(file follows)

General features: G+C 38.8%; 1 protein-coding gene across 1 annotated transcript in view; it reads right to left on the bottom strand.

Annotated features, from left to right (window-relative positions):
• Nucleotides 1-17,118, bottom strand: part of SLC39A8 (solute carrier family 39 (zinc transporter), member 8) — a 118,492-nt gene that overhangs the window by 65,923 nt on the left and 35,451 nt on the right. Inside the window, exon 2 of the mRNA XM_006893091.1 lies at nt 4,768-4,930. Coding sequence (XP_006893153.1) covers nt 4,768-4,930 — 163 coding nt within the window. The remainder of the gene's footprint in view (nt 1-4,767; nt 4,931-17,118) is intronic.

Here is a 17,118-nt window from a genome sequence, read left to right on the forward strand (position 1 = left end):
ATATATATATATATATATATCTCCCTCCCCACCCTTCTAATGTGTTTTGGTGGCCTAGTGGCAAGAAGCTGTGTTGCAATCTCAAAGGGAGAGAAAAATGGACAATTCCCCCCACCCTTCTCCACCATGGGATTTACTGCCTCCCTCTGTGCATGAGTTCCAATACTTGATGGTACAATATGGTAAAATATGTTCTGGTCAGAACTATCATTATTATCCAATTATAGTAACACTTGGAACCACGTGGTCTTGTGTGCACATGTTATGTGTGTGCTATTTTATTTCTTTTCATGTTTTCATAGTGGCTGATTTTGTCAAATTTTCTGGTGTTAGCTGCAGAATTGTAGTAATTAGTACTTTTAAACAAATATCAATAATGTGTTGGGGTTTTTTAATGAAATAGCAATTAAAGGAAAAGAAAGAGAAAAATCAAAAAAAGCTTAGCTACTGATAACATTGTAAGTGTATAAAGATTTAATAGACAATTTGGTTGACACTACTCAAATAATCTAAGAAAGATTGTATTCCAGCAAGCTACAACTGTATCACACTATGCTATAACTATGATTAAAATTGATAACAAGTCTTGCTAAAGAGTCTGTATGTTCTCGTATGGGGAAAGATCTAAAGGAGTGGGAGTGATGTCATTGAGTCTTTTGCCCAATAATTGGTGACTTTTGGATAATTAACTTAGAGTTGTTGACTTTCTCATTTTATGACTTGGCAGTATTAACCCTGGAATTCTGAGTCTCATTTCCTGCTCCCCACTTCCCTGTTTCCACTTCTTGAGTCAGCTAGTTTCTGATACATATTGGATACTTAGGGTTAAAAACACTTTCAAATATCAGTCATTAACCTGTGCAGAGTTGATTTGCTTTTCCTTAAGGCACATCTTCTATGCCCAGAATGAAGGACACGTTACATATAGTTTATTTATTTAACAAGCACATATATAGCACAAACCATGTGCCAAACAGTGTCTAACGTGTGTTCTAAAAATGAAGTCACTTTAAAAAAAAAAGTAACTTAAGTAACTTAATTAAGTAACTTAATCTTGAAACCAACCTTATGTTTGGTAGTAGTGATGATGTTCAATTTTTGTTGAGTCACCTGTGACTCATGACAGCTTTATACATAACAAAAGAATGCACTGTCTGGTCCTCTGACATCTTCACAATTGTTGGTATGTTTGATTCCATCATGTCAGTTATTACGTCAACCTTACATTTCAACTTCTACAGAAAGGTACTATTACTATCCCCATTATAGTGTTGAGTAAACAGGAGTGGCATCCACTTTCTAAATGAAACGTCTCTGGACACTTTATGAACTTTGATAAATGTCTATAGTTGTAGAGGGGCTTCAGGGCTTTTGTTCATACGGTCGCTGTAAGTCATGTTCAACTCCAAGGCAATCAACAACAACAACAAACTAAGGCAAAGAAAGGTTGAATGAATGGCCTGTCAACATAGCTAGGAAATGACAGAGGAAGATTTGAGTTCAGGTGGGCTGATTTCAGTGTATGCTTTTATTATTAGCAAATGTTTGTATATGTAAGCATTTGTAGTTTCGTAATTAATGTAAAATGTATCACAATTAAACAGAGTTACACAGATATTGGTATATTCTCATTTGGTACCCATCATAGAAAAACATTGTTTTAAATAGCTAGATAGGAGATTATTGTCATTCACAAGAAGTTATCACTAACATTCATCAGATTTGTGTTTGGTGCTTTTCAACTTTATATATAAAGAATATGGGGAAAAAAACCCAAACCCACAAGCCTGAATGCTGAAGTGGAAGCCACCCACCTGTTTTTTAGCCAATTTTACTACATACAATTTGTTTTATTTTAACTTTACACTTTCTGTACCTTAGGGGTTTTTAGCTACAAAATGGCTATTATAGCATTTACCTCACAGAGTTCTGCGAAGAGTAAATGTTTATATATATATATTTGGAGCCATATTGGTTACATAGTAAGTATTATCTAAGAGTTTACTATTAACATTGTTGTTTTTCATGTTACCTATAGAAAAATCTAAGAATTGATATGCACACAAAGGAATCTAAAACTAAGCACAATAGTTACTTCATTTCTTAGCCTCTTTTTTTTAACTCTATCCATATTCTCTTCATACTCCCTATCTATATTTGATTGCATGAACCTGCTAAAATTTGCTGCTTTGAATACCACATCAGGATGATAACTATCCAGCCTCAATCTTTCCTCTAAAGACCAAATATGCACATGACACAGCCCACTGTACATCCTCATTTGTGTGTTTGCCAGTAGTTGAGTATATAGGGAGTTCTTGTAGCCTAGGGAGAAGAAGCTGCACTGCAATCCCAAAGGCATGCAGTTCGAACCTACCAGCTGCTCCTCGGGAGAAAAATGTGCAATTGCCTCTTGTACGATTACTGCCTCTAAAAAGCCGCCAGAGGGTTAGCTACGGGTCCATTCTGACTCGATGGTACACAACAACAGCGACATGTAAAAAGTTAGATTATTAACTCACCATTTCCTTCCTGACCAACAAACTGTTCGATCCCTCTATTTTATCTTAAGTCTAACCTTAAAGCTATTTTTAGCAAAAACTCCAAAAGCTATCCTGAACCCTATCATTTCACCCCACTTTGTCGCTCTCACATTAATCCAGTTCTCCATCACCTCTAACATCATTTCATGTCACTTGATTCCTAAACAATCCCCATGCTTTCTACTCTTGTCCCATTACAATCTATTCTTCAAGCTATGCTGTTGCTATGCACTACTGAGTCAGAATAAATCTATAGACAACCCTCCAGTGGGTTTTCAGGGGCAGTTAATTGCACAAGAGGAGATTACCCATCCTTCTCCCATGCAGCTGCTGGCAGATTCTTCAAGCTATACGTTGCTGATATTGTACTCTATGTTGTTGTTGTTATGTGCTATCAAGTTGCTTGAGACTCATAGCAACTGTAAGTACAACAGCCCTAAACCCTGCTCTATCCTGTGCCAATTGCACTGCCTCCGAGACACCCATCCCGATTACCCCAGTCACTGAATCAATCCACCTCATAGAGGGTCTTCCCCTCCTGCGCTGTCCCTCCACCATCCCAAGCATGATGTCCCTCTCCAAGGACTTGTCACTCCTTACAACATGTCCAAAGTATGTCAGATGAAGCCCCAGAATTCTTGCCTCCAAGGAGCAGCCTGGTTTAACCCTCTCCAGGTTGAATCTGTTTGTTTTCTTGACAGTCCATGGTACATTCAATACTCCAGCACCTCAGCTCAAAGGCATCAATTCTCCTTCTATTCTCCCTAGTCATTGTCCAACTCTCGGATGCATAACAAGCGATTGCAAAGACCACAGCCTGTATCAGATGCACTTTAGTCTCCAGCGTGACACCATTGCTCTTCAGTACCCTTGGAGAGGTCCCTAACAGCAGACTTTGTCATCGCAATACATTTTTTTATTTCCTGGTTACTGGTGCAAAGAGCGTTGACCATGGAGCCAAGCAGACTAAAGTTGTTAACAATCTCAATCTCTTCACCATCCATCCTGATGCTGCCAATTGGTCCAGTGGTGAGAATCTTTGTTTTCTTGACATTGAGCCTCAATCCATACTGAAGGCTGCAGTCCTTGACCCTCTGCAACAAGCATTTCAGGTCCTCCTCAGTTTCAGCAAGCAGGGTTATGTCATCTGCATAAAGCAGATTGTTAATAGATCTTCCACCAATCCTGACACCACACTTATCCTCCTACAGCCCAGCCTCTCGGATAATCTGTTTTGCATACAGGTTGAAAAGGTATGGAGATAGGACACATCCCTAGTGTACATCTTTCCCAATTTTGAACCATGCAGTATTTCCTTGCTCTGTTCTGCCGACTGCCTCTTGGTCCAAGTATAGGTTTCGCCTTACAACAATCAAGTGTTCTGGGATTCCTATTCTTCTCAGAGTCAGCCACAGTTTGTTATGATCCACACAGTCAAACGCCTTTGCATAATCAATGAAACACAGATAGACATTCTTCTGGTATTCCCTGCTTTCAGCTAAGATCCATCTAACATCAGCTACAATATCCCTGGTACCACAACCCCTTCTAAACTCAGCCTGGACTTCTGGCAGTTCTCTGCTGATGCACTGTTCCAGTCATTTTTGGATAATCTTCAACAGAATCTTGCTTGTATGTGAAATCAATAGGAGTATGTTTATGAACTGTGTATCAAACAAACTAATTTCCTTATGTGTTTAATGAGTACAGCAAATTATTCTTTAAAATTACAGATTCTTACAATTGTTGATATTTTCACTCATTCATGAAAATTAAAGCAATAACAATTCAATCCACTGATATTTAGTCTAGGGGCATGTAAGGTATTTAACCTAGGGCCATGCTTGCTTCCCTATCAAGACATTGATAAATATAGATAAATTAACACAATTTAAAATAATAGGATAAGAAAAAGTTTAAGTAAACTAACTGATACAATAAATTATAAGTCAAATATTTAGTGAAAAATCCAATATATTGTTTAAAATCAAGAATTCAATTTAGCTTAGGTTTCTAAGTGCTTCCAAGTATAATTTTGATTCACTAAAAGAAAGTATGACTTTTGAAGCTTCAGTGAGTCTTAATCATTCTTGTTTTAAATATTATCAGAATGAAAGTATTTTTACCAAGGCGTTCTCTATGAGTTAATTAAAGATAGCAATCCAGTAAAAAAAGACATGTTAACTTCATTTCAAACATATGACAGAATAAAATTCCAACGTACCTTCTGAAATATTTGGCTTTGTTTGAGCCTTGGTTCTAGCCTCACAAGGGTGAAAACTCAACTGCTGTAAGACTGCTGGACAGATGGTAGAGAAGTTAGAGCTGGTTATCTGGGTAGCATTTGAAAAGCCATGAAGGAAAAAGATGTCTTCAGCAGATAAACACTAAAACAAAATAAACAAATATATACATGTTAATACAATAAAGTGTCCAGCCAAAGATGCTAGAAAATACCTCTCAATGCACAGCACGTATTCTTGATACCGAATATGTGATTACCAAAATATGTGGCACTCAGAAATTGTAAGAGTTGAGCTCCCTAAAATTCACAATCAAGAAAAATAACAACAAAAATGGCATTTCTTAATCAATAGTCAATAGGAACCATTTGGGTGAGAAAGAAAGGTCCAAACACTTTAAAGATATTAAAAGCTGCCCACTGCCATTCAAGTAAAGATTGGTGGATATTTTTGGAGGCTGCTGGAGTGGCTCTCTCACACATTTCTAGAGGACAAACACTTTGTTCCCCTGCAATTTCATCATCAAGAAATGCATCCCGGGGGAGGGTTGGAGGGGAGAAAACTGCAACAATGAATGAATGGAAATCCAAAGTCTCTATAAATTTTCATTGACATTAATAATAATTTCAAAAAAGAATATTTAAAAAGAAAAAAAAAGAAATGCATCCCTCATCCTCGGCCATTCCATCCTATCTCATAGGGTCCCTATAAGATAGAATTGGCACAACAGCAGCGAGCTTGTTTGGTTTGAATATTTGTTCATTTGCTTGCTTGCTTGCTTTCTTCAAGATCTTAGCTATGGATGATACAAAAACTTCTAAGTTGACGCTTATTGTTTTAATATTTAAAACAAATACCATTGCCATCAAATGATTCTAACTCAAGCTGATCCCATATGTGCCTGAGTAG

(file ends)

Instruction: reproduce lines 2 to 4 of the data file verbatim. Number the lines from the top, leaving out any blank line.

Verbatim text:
Annotated features, from left to right (window-relative positions):
• Nucleotides 1-17,118, bottom strand: part of SLC39A8 (solute carrier family 39 (zinc transporter), member 8) — a 118,492-nt gene that overhangs the window by 65,923 nt on the left and 35,451 nt on the right. Inside the window, exon 2 of the mRNA XM_006893091.1 lies at nt 4,768-4,930. Coding sequence (XP_006893153.1) covers nt 4,768-4,930 — 163 coding nt within the window. The remainder of the gene's footprint in view (nt 1-4,767; nt 4,931-17,118) is intronic.

Here is a 17,118-nt window from a genome sequence, read left to right on the forward strand (position 1 = left end):